With Brexit, however, it cannot be assumed that the Brussels regulations will be retained in exactly their current form, or at all, such that after Brexit, judgments handed down in the UK may no longer be recognised and/or enforced by other EU member states.
The procedure for service of judicial and extra-judicial documents in civil or commercial matters between EU member states is also governed by EU law (in the form of Regulation (EC) 1393/2007 of 13 November). The adoption of these special rules fulfils the objective of ensuring swifter and more secure international service.
Equally as significant, in 2001 the Council of the European Union adopted Regulation (EC) No 1206/2001 on the cooperation between the courts of the member states in the taking of evidence in civil or commercial matters, which lays down procedural rules to make it easier to take evidence in another member state.
The regulation has been applicable throughout the union, except for Denmark, since 1 January 2004, and its primary objective is to ensure that requests for the performance of the taking of evidence are executed expeditiously. To facilitate the taking of evidence, the regulation also provides for the court of a member state to take evidence directly in another member state.
If any or all of these valuable jurisdictional, enforcement and/or procedural mechanisms cease to be available, this will undoubtedly adversely affect the way future claims are pursued and judgments are enforced by UK-domiciled victims of accidents abroad.
All roads lead to Rome
Accidents abroad often involve disputes associated with applicable law arising from two EU regulations that govern this area, namely: Regulation (EC) No 864/2007 of 11 July 2007, which applies to non-contractual obligations (Rome II Regulation); and Regulation (EC) No 593/2008 of 17 June 2008, which applies to contractual obligations (Rome I Regulation). These combined Rome regulations seek to provide a framework to harmonise rules by ensuring that all EU member states apply the same laws to the same disputes. It will be necessary for UK legislators to decide the extent to which the provisions of the Rome regulations will continue to apply once the negotiations between the EU and the UK are concluded.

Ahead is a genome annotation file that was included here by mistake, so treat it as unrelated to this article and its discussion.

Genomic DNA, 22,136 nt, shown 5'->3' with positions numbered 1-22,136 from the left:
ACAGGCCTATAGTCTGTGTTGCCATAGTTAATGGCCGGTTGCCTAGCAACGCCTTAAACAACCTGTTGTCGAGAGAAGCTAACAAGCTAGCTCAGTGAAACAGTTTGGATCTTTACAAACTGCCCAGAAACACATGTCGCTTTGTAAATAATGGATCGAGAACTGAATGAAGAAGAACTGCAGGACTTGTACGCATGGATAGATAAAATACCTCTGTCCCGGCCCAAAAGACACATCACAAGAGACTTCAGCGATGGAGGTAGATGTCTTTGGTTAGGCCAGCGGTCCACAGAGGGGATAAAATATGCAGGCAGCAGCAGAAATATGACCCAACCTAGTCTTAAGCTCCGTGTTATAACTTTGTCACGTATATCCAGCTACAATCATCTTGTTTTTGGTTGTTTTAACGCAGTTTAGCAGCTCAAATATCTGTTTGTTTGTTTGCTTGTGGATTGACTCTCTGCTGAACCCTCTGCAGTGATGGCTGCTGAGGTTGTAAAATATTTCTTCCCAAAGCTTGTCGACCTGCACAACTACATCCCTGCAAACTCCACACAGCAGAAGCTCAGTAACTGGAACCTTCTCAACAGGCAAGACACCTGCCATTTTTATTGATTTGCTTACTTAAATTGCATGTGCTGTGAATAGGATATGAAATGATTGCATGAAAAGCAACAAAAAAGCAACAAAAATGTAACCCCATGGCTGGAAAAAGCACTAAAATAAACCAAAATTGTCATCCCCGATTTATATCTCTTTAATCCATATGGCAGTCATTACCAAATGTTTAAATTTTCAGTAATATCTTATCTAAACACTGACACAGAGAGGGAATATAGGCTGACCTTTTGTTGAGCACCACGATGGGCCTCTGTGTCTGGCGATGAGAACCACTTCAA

Although the starting point is that the quantification of any such claim will be determined by the law of the country in which the damage occurs, there are still advantages to an injured party bringing his claim in a UK jurisdiction under the relevant Brussels regulation.
In relation to package holidays, the new Package Travel Directive (2015/2302/EU) only recently entered into force on 31 December 2015, bringing it up to date with the developments in the EU travel market. The EU member states must transpose it into EU law by 1 January 2018 and it will be applicable from 1 July 2018.
The rules are aimed at extending the protection conferred on holidaymakers within the 1990 EU Package Travel Directive beyond traditional package holidays organised by tour operators, with the aim of providing clear protection to 120 million consumers who book other forms of combined travel (e.g. a combination of a flight plus hotel or car rental put together on a website).